Sexuality in the Middle Ages

Authored by: Ruth Mazo Karras

The Medieval World

Print publication date:  October  2001
Online publication date:  September  2013

Print ISBN: 9780415181518
eBook ISBN: 9781315016207
Adobe ISBN: 9781136500053

10.4324/9781315016207.ch16

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Abstract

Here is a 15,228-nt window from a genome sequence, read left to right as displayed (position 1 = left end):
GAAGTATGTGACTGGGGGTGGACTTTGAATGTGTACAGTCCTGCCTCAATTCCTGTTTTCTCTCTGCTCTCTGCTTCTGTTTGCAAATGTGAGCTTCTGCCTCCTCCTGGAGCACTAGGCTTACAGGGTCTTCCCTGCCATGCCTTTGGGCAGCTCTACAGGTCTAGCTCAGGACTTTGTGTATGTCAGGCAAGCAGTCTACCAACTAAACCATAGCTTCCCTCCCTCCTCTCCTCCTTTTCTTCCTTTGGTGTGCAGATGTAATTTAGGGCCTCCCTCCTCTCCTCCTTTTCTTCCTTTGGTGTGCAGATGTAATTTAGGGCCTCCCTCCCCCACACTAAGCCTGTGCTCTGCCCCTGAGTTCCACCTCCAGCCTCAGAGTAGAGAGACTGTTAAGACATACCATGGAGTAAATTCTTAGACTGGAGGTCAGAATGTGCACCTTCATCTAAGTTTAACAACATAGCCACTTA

‘Sexuality in the Middle Ages’ seems to many to be an oxymoron. Michel Foucault’s influential History of Sexuality (1990) argued that sexuality itself was a construct of the bourgeois culture of the nineteenth century. Other scholars have taken up this theme: a book of essays on the ancient world was titled Before Sexuality: The Construction of Erotic Experience in the Ancient Greek World (Halperin et al. 1990). Medievalists too have argued that there was no such ‘thing’ as sexuality in the Middle Ages, in that there was no term like ‘sexualitas’ that corresponded to the modern one, no unified field of discourse (Payer 1993). Medieval people, the argument goes, had sex, but they did not have sexuality, which is not just a series of sex acts but a category of human experience, a discourse about the body and what we do with it, a way of constructing meaning around behaviour. They had sex acts, but they did not have sexual identities.

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